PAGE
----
Since titanium has a tremendous affinity to pick up other elements at elevated temperatures, primarily oxygen and hydrogen, the only way to heat treat titanium successfully is to utilize high vacuum atmospheres. High vacuum levels of x10-5 Torr minimum and low leak rates of five microns per hour maximum are the parameters needed to retain this metal’s desired properties. An oxygen-rich atmosphere results in a hard “alpha case” surface condition. A hydrogen atmosphere results in a hydrided condition, which makes titanium very brittle to the core. Both conditions can be extremely detrimental to any critical titanium component.
With high pumping capability and tight pyrometric controls, vacuum furnaces successfully provide various treatments on the “wonder metal” while avoiding the “streetwalker” syndrome. They include inert stress relieving, solution treating, aging, and degassing treatments. After proper processing, bright and clean parts with low hydrogen content and zero alpha case are the norm.
The recycling of titanium is of a different order of magnitude than it is for other metals due to its value. It took a shortage of titanium in the 1980s, and some innovative metallurgy, to transform valuable titanium scrap back into a qualified ingot. To do this, metallurgists used the reactiveness of the metal to their advantage. Since titanium is very ductile and extremely hard to grind into powder, metallurgists learned how to use hydrogen to their advantage. Adding hydrogen to turnings and scrap makes the titanium brittle and enables the material to be pulverized into fine powders. The final product must then be thoroughly degassed or dehydrided to enter back into the revert stream because every pound of titanium is precious.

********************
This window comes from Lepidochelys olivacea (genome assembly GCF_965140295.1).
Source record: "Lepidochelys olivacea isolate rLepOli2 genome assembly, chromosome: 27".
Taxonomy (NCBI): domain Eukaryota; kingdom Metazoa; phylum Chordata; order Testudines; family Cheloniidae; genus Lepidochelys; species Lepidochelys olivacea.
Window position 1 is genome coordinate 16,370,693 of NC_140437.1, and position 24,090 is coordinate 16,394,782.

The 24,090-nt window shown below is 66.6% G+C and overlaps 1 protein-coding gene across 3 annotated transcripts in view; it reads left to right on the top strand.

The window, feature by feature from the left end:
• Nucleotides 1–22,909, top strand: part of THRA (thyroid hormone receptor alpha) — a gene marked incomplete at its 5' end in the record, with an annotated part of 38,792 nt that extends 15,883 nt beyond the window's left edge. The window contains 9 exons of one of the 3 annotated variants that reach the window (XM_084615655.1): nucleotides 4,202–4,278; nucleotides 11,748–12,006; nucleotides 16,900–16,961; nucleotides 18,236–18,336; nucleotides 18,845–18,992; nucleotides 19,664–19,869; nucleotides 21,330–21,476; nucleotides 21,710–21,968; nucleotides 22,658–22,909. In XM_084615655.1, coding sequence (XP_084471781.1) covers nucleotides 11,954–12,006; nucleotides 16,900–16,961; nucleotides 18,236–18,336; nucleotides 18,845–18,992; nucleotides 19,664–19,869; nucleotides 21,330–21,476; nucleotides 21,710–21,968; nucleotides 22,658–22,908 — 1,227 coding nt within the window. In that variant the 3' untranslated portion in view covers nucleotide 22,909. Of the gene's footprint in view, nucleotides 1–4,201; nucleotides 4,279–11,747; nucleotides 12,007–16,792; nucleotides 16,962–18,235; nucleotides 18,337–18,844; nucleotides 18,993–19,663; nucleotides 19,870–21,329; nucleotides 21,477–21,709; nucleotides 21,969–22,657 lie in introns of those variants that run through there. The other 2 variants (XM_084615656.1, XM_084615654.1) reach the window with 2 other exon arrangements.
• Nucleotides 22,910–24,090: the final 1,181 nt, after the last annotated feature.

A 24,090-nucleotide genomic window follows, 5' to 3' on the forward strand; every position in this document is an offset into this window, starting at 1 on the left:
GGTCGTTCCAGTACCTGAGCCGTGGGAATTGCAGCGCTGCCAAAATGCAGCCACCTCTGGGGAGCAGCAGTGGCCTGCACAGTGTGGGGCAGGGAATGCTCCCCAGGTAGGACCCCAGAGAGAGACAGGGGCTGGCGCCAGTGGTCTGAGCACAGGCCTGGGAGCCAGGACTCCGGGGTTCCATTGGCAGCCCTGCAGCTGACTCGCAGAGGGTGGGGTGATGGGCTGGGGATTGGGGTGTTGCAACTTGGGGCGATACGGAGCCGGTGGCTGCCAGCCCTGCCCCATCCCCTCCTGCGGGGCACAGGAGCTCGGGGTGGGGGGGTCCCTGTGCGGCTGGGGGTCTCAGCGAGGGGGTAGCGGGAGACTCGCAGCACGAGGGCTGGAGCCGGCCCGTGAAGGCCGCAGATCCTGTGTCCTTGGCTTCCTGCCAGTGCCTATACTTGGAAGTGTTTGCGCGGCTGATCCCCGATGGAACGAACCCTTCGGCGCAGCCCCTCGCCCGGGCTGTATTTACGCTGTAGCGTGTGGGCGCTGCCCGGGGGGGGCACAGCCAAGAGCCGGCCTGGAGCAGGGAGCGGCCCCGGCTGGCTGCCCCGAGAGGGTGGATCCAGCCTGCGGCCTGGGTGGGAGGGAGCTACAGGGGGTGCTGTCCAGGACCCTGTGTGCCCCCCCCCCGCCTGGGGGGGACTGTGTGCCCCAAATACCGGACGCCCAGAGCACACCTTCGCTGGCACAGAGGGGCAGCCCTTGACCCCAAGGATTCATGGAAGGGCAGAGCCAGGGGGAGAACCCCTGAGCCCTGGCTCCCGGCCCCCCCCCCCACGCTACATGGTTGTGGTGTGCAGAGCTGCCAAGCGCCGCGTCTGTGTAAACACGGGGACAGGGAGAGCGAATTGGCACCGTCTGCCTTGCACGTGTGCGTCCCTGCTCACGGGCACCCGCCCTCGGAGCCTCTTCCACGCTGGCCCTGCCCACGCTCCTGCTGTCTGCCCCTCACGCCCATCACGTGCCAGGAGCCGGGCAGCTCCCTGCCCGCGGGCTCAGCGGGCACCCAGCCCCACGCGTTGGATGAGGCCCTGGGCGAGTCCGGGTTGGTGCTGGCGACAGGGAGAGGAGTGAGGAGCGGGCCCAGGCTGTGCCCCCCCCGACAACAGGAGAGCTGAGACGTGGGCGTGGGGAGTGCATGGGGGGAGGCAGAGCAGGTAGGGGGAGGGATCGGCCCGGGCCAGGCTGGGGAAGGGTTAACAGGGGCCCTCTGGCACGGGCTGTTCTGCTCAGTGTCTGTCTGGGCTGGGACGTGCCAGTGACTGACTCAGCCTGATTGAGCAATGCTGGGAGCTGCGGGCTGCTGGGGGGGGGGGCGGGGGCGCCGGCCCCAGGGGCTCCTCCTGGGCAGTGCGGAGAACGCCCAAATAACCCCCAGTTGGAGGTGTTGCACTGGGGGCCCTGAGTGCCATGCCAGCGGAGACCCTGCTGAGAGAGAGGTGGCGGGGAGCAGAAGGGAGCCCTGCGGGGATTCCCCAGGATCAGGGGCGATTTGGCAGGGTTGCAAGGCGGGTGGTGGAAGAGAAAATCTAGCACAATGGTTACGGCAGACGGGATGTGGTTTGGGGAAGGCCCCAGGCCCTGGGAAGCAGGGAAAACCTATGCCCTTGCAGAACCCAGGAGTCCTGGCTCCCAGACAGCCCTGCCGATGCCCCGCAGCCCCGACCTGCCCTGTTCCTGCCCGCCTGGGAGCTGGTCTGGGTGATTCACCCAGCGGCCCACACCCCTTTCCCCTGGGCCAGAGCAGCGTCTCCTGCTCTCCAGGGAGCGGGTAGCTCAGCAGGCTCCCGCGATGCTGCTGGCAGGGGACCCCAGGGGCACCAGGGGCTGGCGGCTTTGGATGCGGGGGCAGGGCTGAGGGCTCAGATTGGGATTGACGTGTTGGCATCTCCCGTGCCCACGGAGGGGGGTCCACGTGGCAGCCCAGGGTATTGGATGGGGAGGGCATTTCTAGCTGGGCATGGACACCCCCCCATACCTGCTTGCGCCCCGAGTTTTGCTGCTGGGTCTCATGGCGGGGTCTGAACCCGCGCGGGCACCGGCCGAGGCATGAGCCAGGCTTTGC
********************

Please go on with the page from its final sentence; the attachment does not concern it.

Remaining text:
The reactiveness of titanium also assists the metallurgist to apply various surface treatments. Nitrided and carbide surfaces, when used, add further protection to the titanium while making the exterior harder.
Titanium alloys are divided into four distinct types: commercially pure, alpha, beta, and alpha-beta. Commercially pure grades have no alloy addition, and therefore they have very little strength. This grade of titanium is used when corrosion resistance is of greater importance. Alpha alloys are created with alpha stabilizers such as aluminum. They are easy to weld and provide a reliable strength at elevated temperatures. Beta alloys use stabilizers such as molybdenum or silicon which makes these alloys heat treatable to higher tensile strengths. Finally, the most used titanium alloy are the alpha-beta alloys. These heat treatable alloys are made with both alpha and beta stabilizers creating an excellent balance between strength, weight, and corrosion resistance.
For all the advances, titanium and its many alloys, has not reached its apex in popularity in the world. Is there any other element that calls to mind the notion of strength quite like titanium? For what reason has this metal, named after the Titans of Greek mythology, never reached its full potential? If it were not for the expense, we would undoubtedly have titanium cars, houses, jets, bridges, and ships. Unfortunately, the cost of titanium keeps the “Titanium Disease” at bay.
Author: Robert Hill, FASM – President, Solar Atmospheres of Western PA